England in India

For former chess champion Yuzvendra Chahal, checkmating England in the 3rd T20I was a piece of cake

Of course, Chahal got help from another canny customer, the master of the poker face, MS Dhoni.

If the deciding Twenty20 International were likened to a game of chess, then by winning the toss and putting India in to bat, England gave themselves the chance to start with white pieces and make the first move, a clear advantage at the M Chinnaswamy stadium in Bengaluru.

India, by the look of it, started off, by sacrificing their king, which turned out to be a mere pawn in the scheme of things. After doing all the running and making all the runs in the Test and One-Day International series, this T20 series was to be a sabbatical for Virat Kohli. His decision to open and play downright attacking cricket from the word go, was a change in his usual mindset to take the match deep, to bat through, to do it all on his own.

In many ways, this was MS Dhoni’s match. He was the prime mover, the game-maker, the most treasured piece, the Queen. Dhoni came in early, when the game was set up by KL Rahul and Suresh Raina’s early attacks.

‘Queen’ Dhoni

Into the eighth over, India was 63/2 – good on paper, but not so great on this particular board that compels you play Blitz Chess. Also two key pieces had been sacrificed. England had shown their hand, and was making their move with spin and Moeen Ali – another reason for Dhoni’s promotion, also reminiscent of the move in the 2011 World Cup final against Muttiah Muralitharan.

Going into this match, Ali had spells of 2/21 and 1/20, with significant success against Yuvraj Singh. Dhoni’s promotion was vital – to keep Ali from settling into his miserly rhythm against Singh, as also to rotate the strike.

Ali ended up bowling his four overs for 30, going wicketless for the first time in the series. By the time he was done, Dhoni was settled in, 12 off 10, India were 113/2 in 13 overs. And India still had Yuvraj Singh in the bank to have a go at the seamers.

After Raina’s wicket, Dhoni hit five boundaries, without taking any risks whatsoever. He batted right through till the 20th over. It was his approach which ensured Yuvraj Singh could take a few deliveries to get his eye in rather than go at the bowling from the word go.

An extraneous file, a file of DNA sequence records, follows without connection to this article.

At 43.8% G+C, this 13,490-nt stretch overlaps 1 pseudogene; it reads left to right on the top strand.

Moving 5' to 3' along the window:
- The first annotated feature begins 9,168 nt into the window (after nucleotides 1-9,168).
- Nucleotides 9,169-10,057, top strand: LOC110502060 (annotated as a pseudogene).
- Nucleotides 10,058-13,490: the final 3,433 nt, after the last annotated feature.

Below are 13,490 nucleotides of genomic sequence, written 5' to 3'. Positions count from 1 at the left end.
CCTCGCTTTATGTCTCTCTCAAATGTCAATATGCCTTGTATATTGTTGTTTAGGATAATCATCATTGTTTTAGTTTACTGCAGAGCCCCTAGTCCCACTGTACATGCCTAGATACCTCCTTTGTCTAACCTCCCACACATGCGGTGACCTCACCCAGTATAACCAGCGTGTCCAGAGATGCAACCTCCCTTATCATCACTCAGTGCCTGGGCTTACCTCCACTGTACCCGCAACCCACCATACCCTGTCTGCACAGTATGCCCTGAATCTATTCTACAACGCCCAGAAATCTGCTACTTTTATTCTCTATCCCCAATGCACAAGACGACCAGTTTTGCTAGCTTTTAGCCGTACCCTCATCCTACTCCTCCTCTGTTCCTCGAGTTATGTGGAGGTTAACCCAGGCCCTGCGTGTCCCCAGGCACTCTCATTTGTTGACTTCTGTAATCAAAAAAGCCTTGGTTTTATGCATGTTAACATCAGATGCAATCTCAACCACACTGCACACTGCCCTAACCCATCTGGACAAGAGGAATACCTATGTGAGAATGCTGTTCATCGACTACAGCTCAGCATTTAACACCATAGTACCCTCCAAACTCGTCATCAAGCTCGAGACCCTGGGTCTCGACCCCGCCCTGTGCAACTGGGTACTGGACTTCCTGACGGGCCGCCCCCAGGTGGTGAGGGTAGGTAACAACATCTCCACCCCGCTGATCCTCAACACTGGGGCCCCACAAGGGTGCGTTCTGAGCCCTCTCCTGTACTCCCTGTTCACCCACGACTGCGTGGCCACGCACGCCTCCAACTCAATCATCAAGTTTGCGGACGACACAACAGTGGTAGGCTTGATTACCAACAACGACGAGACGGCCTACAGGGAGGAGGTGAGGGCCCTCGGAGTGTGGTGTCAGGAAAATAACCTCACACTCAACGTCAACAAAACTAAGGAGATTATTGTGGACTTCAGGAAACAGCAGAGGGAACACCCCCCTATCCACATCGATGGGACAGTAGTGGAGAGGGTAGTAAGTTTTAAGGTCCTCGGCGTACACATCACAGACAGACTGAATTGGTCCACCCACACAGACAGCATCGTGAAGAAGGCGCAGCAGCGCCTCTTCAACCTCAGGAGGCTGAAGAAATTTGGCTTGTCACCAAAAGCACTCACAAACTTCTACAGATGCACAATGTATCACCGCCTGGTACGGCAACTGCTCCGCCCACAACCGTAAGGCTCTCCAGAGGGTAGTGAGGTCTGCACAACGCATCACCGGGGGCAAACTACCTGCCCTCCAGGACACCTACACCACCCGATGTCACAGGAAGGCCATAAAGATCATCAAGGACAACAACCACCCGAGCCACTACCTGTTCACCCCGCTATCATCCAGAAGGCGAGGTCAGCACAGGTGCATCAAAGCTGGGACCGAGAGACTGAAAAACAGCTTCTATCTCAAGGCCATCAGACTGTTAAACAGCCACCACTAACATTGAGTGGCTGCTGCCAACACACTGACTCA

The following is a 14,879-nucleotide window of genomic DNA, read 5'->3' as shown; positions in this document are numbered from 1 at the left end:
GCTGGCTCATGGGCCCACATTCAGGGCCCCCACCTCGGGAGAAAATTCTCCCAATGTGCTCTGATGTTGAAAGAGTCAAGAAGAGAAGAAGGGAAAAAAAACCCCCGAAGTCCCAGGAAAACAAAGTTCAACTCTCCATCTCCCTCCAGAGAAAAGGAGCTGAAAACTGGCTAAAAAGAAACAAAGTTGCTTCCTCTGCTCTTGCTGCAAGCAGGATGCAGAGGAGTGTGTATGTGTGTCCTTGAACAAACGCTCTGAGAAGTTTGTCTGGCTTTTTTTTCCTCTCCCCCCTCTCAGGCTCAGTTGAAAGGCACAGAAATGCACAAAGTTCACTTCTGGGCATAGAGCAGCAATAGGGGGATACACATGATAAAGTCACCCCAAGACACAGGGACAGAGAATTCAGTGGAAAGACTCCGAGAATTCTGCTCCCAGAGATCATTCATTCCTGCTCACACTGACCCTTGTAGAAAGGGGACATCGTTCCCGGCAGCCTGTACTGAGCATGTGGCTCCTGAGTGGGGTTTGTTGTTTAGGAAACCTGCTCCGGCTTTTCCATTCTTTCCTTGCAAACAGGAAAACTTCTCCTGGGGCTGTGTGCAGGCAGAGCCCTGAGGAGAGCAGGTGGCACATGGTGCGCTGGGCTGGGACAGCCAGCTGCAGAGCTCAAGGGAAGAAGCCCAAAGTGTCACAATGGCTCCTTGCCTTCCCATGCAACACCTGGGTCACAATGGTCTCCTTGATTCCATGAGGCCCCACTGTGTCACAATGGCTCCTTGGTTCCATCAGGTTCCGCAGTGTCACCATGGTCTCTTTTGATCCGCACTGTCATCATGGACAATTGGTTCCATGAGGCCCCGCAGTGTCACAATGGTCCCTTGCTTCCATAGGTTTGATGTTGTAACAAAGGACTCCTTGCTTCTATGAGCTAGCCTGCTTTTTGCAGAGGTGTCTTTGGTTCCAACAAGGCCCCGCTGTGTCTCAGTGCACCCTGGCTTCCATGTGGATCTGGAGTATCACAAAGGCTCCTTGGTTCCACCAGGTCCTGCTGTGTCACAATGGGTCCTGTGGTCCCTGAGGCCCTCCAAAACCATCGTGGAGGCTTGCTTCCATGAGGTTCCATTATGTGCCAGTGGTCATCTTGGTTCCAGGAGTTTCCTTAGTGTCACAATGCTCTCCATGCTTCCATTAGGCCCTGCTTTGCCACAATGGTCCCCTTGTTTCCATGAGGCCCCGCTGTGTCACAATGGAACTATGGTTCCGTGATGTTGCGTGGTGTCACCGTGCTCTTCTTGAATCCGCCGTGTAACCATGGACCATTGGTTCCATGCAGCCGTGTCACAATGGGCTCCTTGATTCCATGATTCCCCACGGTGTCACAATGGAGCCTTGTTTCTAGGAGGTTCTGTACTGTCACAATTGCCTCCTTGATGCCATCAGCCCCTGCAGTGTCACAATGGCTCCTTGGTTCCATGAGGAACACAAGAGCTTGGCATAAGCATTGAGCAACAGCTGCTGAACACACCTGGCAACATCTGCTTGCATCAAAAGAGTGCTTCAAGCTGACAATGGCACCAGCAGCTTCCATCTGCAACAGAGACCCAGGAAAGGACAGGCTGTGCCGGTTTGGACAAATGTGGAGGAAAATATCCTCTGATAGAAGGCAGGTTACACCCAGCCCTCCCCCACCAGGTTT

In the three overs from when Yuvraj came to the crease, Dhoni scored 24 runs off 14 balls. During this time, Yuvraj faced just four balls.

Yuvraj Singh explodes

But it was the next five balls that Yuvraj faced that shook the game – 6, 6, 4, 6, 1, it was close to going back to that famous day in 2007.

When he fell, India were at 177, with 11 balls to go. Dhoni was there for another over, pushing India into kissing distance of 200 with Rishabh Pant and Hardik Pandya.

India’s next offensive was bowling Yuzvendra Chahal’s two overs in the power play. A more vocal and demonstrative Dhoni from behind the stumps reinforced the “lines and lengths” to be bowled with an encouraging, “Yehach chahai (This is where to put it)”. Could so easily have been, “Yehach Chahal hai”

It was when the game got tricky that Kohli could be seen in serious counsel with Dhoni. While Kohli was manning the boundaries, it was Dhoni who was moving players on his chess board.

Later Kohli admitted that it was Dhoni and Ashish Nehra who urged him to bowl Jasprit Bumrah instead of Hardik Pandya.

While Chahal’s 14th over started the rot, accounting for two wickets, it was Bumrah’s 15th over that sealed it with Jos Buttler’s scalp. And once Chahal was bowled out, Bumrah returned to eke out two more wickets, finishing the match in the 17th over. Pandya didn’t have to add to his tally of two overs that accounted for a below par Joe Root’s two sixes.

England had been checkmated, as much by former chess champion, Chahal, as by Grandmaster Mahi.

It is just that the best chess moves stay hidden till they bite you in the butt. As it is pokerfaced Dhoni gives very little away.

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This article was produced on behalf of Siemens by the Scroll.in marketing team and not by the Scroll.in editorial staff.